Meanwhile, when you collect certain combinations of objects, you complete one of a long list of quests, all of which change the overall game in some way. For instance, tracking down 5 telephones will give you a 25% bonus when you buy additional credits (I recommend you complete this quest before shelling out your first 5 euros). Most quests will merely unlock a new group of higher-scoring treats, but some will grant you an extra life at the beginning of each game, or even give you permanent power-ups.
In this way, Hammerfest evolves and expands over time. Even though the levels themselves are identical from game to game, the range of events gets wider as the list of available items grows. It doesn't exactly feel like a new game every time you play, but when the last rare item you need to complete a quest appears, strange things can happen to your brain. When you find yourself hurling Igor into certain death just so you can collect, say, a hamburger, you'll know you're hooked.
Analysis: Motion Twin pretty much nails every aspect of this game. Hammerfest would have been a hit on par with Bubble Bobble back in the day, and if you've ever played Bubble Bobble, you know what a compliment that is.
The gameplay itself has a surprising amount of depth, once you start learning what the various items do and setting up combo attacks. Each level is distinct and entertaining, with just the right mix of puzzle elements and all-out action. Igor handles like a sure-footed dream, and enemies telegraph their attacks with comical facial expressions, so you have no one to blame but yourself when you die.
The animation is packed with details. None of the fruit creatures have legs, so they all jump, spin, and roll depending on their mood. A furious, hopping, homicidal strawberry is really a sight to behold.
The only problem with Hammerfest — and this won't be a problem for everyone — is the continue system. There isn't one. You have to start back at level one every time you play, and with over 100 levels, that can be a little frustrating. But the upside is that the quest system will keep updating the game as you hone your skills, so the trip down through the caverns never plays out quite the same way twice. And when your lives are genuinely limited, getting to a new level feels like a real achievement. You can't bully your way through this game, no matter how much money you blow on it. You have to be good, or get good, and it feels fantastic when you cross that threshold.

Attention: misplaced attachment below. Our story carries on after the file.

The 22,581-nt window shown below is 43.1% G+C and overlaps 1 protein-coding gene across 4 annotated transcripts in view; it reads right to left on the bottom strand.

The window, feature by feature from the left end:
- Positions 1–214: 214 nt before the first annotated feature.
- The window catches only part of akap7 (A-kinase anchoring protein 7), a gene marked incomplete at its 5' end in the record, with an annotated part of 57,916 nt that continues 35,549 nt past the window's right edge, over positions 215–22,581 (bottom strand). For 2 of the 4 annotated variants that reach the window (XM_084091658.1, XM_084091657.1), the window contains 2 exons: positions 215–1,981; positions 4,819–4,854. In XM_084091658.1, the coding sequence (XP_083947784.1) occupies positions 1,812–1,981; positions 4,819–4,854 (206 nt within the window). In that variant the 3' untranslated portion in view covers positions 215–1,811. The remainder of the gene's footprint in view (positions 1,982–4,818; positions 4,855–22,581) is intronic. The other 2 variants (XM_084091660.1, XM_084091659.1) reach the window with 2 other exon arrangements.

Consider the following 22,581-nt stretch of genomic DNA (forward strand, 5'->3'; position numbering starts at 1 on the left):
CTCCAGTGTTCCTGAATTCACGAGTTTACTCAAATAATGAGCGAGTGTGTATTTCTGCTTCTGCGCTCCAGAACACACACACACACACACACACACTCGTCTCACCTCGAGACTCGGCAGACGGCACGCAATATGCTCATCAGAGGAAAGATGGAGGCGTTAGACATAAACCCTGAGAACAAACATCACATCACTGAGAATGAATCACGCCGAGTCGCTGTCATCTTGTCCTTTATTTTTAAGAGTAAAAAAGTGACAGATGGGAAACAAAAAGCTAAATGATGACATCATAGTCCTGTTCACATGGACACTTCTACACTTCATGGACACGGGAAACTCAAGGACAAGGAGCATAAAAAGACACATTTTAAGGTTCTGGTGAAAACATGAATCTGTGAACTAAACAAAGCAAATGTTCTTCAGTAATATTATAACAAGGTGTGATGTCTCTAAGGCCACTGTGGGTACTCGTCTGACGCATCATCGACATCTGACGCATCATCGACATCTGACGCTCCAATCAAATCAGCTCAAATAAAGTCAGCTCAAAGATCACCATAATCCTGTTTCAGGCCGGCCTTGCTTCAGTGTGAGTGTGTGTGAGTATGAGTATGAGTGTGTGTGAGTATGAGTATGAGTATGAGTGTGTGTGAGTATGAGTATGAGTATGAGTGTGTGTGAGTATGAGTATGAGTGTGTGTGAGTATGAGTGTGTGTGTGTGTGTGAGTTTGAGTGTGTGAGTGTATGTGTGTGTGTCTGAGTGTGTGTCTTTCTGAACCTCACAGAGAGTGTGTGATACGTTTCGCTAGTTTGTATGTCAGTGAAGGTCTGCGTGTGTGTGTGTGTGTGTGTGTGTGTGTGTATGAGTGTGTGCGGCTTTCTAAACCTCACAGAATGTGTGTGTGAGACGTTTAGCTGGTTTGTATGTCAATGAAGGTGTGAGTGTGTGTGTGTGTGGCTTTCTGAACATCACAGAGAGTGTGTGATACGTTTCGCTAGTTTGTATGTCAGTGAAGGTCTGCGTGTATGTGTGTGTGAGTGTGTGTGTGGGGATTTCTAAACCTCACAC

I can't recommend this game highly enough.
Enter The Caverns of Hammerfest
Note: Hammerfest is made for a French-speaking audience, so the English version of the site is somewhat under-served. The French and Spanish sites have a full set of expansion levels and a number of other perks, such as names for each item in the game, and it's anyone's guess when or whether those features will be updated on the English server. So if you speak French or Spanish, or if you absolutely have to have the complete Hammerfest experience, sign up on one of those servers. The English version is still 100% playable, mind you. It's just missing some content.
Update: MotionTwin recently changed things so you now receive 1 free game per day but they do not stack. They also removed the buy X games get X per week for newer members.